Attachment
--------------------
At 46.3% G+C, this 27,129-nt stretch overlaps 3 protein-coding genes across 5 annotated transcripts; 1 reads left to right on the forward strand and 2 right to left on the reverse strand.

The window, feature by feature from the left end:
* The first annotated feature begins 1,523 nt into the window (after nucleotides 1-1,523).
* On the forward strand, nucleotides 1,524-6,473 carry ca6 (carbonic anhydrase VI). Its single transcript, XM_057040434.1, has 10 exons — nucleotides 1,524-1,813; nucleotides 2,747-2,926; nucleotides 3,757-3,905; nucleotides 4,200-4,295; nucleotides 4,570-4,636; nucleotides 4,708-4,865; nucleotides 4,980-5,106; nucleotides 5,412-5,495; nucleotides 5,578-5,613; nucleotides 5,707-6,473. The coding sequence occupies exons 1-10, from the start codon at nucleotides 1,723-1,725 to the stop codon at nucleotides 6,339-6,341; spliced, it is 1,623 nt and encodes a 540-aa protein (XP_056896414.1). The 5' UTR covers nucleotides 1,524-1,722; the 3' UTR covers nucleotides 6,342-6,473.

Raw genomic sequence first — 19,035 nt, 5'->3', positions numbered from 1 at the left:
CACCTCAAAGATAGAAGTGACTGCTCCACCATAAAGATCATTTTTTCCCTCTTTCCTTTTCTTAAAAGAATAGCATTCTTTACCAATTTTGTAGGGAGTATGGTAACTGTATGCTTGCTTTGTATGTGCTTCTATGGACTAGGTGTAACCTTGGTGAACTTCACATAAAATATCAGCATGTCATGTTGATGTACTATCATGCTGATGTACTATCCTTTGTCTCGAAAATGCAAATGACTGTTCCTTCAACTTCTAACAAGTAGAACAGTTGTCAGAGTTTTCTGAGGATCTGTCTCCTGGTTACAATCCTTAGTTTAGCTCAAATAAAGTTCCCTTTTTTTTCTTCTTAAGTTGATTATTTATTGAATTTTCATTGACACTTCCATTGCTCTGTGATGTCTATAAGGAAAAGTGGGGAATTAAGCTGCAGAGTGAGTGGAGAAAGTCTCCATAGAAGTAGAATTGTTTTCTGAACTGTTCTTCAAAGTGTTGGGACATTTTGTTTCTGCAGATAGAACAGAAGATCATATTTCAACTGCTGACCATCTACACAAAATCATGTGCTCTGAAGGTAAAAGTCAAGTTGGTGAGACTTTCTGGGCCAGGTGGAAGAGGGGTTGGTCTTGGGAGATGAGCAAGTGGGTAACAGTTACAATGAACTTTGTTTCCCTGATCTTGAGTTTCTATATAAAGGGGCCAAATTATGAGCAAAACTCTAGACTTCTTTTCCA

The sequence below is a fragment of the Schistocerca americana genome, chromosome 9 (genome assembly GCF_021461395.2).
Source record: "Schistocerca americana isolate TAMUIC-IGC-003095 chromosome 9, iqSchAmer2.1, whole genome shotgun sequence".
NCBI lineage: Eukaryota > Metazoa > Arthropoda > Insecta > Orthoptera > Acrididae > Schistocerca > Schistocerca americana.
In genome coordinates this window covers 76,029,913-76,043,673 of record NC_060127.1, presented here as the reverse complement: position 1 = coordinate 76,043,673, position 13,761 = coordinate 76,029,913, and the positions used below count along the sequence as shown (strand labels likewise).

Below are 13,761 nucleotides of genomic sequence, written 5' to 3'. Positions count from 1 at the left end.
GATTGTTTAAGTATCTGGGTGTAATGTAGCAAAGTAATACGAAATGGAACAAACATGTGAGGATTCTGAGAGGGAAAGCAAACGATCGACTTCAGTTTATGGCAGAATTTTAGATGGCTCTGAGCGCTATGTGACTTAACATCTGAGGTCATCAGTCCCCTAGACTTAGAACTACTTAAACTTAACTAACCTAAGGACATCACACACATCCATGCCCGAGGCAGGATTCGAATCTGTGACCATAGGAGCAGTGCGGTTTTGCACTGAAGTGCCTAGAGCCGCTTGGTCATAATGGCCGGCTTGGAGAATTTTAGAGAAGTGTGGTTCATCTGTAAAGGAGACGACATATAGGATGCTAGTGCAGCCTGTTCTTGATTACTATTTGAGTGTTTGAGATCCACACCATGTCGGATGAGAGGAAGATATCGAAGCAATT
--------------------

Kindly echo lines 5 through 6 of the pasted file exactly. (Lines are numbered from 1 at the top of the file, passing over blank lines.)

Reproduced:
Raw genomic sequence first — 19,035 nt, 5'->3', positions numbered from 1 at the left:
CACCTCAAAGATAGAAGTGACTGCTCCACCATAAAGATCATTTTTTCCCTCTTTCCTTTTCTTAAAAGAATAGCATTCTTTACCAATTTTGTAGGGAGTATGGTAACTGTATGCTTGCTTTGTATGTGCTTCTATGGACTAGGTGTAACCTTGGTGAACTTCACATAAAATATCAGCATGTCATGTTGATGTACTATCATGCTGATGTACTATCCTTTGTCTCGAAAATGCAAATGACTGTTCCTTCAACTTCTAACAAGTAGAACAGTTGTCAGAGTTTTCTGAGGATCTGTCTCCTGGTTACAATCCTTAGTTTAGCTCAAATAAAGTTCCCTTTTTTTTCTTCTTAAGTTGATTATTTATTGAATTTTCATTGACACTTCCATTGCTCTGTGATGTCTATAAGGAAAAGTGGGGAATTAAGCTGCAGAGTGAGTGGAGAAAGTCTCCATAGAAGTAGAATTGTTTTCTGAACTGTTCTTCAAAGTGTTGGGACATTTTGTTTCTGCAGATAGAACAGAAGATCATATTTCAACTGCTGACCATCTACACAAAATCATGTGCTCTGAAGGTAAAAGTCAAGTTGGTGAGACTTTCTGGGCCAGGTGGAAGAGGGGTTGGTCTTGGGAGATGAGCAAGTGGGTAACAGTTACAATGAACTTTGTTTCCCTGATCTTGAGTTTCTATATAAAGGGGCCAAATTATGAGCAAAACTCTAGACTTCTTTTCCA